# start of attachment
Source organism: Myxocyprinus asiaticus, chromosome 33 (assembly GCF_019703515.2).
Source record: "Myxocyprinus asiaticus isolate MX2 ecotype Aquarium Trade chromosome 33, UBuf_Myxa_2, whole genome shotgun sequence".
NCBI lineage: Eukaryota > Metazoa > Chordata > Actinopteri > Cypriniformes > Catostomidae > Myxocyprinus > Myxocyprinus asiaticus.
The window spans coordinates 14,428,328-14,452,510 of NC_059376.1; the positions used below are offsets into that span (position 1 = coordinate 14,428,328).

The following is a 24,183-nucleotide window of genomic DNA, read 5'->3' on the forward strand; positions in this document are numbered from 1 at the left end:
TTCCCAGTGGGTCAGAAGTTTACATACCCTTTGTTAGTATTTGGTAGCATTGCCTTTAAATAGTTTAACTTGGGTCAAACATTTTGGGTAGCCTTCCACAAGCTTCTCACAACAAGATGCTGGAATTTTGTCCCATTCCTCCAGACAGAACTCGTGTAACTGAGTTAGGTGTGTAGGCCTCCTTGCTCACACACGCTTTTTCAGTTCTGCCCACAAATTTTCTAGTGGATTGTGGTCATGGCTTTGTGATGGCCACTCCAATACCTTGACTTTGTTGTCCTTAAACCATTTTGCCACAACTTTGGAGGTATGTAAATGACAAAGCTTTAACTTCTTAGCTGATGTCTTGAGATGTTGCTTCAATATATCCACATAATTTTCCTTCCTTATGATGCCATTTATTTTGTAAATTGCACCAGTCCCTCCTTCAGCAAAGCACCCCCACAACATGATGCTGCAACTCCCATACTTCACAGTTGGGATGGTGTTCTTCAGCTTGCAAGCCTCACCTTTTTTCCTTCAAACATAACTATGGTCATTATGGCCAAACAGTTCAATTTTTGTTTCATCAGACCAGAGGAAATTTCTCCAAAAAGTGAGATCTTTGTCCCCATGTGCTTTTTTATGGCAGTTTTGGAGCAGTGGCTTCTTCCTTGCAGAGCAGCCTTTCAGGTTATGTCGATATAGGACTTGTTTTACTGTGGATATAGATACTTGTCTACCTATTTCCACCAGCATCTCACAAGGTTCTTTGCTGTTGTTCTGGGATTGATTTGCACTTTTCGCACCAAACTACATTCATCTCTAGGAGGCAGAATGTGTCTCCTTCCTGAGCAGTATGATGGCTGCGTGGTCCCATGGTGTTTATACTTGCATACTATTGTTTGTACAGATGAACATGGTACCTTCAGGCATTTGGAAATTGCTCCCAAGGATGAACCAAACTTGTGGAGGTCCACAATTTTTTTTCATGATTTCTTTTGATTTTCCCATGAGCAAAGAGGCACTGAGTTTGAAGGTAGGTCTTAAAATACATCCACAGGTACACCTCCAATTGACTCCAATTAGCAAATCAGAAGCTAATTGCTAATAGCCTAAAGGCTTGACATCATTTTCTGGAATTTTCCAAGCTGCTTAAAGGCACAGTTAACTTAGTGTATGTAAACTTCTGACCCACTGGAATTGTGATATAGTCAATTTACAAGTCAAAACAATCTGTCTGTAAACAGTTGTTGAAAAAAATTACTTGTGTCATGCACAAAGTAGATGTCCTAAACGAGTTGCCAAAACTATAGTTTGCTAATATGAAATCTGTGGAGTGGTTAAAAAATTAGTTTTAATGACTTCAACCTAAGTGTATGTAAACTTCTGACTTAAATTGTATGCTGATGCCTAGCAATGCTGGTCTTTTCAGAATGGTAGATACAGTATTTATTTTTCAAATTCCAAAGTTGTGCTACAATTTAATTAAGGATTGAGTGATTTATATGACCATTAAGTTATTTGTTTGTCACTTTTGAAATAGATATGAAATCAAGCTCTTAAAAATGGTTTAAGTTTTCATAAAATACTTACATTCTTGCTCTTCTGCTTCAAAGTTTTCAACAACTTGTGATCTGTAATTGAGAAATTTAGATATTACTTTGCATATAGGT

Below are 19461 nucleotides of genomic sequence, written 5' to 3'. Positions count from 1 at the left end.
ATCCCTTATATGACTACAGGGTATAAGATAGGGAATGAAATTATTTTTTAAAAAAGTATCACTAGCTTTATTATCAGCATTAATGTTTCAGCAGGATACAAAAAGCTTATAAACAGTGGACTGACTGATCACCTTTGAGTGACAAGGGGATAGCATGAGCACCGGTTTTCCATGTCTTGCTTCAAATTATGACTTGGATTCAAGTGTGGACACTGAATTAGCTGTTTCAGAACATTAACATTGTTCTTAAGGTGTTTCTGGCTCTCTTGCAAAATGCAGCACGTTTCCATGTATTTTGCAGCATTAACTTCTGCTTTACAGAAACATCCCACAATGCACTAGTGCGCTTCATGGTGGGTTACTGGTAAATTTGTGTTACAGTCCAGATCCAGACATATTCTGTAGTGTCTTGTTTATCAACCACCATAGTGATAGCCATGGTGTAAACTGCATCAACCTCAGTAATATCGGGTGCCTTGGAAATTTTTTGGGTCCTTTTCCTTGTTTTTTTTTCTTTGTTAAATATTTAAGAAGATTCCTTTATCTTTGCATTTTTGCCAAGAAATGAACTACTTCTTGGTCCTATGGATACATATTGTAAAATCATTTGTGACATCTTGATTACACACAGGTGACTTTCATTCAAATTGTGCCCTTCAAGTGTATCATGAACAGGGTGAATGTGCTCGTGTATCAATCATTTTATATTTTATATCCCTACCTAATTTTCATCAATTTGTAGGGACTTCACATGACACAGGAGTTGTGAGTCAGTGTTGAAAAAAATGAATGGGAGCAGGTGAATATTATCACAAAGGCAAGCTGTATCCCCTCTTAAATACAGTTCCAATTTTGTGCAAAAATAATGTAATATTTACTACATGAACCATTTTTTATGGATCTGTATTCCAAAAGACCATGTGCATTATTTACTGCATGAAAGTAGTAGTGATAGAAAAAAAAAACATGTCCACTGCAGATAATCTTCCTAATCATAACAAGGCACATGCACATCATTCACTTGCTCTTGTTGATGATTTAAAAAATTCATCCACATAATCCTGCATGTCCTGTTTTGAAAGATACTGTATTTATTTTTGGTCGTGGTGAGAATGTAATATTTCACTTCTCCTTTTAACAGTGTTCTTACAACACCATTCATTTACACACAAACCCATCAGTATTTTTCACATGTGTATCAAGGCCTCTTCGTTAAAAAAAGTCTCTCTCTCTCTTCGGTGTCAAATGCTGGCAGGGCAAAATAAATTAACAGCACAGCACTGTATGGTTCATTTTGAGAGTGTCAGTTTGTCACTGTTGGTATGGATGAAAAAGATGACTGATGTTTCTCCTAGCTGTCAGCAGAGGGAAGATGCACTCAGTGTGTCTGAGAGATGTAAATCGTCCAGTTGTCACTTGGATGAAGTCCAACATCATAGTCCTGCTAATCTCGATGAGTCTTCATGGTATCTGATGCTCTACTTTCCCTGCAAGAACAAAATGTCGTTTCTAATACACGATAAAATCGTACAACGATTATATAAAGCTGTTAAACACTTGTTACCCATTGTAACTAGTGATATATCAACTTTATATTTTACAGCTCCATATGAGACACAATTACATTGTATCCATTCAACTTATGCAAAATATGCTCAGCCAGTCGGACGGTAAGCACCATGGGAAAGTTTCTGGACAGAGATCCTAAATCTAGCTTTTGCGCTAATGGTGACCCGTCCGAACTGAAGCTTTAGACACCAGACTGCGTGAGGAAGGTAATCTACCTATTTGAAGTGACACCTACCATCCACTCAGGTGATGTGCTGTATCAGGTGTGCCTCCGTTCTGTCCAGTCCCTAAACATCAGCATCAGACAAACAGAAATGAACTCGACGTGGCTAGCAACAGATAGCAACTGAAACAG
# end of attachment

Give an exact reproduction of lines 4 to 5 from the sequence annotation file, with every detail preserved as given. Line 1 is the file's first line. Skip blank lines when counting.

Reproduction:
The window spans coordinates 14,428,328-14,452,510 of NC_059376.1; the positions used below are offsets into that span (position 1 = coordinate 14,428,328).

The following is a 24,183-nucleotide window of genomic DNA, read 5'->3' on the forward strand; positions in this document are numbered from 1 at the left end: